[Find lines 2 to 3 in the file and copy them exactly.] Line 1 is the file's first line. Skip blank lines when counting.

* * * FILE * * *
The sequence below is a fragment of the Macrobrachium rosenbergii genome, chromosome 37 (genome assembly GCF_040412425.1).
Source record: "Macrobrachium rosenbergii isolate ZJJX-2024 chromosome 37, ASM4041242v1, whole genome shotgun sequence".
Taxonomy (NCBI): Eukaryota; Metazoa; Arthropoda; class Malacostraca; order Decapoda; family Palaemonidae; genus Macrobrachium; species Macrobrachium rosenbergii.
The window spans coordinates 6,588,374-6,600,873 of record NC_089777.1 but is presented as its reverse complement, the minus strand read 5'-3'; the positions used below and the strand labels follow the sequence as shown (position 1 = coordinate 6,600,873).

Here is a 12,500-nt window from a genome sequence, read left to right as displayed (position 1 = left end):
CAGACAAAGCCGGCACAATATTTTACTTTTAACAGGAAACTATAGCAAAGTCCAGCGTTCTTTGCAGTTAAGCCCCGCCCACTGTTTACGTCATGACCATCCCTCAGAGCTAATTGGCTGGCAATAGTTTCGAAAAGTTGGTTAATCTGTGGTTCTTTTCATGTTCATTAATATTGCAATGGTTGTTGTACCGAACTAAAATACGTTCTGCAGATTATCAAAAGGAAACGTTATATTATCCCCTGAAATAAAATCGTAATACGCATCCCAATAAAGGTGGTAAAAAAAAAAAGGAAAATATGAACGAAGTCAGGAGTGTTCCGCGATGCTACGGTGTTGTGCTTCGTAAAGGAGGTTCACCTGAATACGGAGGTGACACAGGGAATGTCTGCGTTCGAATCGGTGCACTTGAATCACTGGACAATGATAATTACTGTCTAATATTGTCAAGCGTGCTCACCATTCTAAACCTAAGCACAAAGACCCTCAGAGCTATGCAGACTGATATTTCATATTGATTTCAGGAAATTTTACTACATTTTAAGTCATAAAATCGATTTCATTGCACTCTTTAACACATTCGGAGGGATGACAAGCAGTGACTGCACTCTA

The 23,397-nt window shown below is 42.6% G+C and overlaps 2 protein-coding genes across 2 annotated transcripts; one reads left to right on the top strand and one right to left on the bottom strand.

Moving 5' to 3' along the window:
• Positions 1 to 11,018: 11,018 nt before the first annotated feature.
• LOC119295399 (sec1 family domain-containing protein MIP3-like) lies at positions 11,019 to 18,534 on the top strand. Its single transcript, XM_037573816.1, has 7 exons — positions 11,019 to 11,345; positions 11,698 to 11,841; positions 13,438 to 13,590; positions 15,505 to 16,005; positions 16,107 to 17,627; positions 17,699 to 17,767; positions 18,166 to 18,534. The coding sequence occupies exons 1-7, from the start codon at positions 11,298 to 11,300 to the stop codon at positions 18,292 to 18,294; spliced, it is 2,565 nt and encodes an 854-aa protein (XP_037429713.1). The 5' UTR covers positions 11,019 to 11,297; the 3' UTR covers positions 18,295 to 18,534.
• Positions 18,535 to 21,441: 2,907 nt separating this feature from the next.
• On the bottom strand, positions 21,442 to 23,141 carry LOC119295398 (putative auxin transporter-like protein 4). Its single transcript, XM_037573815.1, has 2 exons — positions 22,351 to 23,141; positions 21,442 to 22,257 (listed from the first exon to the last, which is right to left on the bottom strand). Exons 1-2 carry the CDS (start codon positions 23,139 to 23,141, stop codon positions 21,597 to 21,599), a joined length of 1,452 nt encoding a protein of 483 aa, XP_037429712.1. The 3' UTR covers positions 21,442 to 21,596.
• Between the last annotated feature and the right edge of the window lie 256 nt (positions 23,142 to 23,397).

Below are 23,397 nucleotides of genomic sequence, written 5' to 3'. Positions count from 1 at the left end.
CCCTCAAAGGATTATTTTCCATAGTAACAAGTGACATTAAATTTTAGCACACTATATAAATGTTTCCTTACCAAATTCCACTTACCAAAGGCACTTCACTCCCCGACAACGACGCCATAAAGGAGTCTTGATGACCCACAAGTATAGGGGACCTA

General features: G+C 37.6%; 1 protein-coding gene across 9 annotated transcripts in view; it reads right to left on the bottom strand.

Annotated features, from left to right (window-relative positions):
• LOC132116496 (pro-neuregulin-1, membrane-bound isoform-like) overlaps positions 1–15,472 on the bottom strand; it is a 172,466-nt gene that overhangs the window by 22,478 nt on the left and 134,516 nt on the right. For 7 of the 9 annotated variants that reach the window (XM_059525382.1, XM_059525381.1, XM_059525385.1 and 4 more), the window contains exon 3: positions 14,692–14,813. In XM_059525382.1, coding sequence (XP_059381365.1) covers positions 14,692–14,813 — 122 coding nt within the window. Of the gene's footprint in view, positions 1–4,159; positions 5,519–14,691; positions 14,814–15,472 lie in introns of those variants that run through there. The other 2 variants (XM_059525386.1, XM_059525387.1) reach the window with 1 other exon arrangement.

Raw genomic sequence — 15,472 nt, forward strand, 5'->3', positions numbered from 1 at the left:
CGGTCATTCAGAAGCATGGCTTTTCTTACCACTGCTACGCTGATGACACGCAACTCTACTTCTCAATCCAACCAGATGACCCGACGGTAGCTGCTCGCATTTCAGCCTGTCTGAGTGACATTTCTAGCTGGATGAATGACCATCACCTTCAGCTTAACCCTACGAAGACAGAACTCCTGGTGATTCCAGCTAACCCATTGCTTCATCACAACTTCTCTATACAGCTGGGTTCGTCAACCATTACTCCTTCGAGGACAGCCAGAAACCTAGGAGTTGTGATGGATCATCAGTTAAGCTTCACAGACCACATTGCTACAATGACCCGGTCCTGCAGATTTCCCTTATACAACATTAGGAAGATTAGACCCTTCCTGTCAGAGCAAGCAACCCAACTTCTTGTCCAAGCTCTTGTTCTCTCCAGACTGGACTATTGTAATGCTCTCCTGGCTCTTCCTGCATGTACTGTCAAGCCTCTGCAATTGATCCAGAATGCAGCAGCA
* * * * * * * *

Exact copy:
Source record: "Macrobrachium rosenbergii isolate ZJJX-2024 chromosome 37, ASM4041242v1, whole genome shotgun sequence".
Taxonomy (NCBI): Eukaryota; Metazoa; Arthropoda; class Malacostraca; order Decapoda; family Palaemonidae; genus Macrobrachium; species Macrobrachium rosenbergii.